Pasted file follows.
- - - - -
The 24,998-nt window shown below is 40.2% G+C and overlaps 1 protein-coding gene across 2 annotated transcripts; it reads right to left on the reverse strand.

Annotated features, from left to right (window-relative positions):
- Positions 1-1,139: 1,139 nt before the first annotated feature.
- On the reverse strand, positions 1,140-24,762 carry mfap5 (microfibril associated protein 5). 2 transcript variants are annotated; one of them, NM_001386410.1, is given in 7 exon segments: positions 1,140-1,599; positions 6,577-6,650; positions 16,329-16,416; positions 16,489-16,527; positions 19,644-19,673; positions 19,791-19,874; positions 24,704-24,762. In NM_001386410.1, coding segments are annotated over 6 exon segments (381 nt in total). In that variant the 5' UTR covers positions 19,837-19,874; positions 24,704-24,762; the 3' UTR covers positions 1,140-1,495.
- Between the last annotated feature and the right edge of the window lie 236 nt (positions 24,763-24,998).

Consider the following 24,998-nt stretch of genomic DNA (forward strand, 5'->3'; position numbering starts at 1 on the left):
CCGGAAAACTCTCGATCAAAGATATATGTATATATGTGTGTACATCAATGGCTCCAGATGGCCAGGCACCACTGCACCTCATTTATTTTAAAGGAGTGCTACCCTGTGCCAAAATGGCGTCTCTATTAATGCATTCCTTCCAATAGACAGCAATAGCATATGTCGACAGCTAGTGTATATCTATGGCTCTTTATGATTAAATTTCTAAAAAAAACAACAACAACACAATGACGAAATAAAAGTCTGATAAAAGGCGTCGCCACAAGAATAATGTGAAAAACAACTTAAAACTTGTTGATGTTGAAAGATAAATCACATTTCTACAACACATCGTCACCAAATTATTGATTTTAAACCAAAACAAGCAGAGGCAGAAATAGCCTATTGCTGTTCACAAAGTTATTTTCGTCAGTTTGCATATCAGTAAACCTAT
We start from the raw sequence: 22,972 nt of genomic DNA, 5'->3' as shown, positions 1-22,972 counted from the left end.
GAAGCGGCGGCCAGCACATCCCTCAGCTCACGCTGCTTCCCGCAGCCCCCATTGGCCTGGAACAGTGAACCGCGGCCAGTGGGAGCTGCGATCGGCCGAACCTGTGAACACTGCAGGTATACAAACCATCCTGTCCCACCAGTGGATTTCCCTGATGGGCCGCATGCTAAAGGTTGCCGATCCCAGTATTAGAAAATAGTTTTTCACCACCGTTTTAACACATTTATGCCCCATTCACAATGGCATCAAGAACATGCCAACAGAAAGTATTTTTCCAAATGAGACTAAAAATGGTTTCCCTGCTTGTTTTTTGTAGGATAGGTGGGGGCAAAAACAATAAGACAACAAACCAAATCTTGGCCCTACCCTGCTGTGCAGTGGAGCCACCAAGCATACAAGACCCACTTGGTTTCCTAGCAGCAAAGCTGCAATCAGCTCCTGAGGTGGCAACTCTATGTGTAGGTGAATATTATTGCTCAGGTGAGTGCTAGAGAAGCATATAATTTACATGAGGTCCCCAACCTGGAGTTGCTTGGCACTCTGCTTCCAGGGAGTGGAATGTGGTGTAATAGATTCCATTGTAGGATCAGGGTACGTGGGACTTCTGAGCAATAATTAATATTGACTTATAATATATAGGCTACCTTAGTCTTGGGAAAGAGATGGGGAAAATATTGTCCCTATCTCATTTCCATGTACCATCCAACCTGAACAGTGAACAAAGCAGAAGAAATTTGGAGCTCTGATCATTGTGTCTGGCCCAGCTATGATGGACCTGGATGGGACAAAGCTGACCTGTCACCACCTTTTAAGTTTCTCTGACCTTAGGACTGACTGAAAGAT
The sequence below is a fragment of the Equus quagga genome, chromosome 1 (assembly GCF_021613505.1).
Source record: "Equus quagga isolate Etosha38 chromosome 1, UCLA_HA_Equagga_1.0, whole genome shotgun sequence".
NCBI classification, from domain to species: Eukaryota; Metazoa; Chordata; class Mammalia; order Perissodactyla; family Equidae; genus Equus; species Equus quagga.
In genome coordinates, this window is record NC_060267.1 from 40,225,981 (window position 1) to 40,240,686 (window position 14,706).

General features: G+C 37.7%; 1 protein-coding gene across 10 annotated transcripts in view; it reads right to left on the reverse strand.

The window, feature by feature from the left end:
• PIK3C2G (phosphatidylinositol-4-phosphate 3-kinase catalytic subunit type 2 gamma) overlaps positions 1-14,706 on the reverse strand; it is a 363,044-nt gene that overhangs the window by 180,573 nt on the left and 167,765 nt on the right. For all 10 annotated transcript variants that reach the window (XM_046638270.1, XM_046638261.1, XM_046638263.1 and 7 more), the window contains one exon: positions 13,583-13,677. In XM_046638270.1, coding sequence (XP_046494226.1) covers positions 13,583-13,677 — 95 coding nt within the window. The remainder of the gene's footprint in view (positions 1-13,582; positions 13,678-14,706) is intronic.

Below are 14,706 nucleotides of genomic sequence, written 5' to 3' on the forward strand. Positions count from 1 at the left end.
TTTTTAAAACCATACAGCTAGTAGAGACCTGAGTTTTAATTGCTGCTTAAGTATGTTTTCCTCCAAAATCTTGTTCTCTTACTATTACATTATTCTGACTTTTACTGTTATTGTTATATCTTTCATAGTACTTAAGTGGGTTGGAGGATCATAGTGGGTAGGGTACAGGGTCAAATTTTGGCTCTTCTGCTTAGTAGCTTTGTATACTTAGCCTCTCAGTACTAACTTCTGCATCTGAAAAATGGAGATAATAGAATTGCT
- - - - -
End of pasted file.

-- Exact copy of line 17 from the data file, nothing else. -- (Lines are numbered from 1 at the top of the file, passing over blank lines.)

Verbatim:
Below are 14,706 nucleotides of genomic sequence, written 5' to 3' on the forward strand. Positions count from 1 at the left end.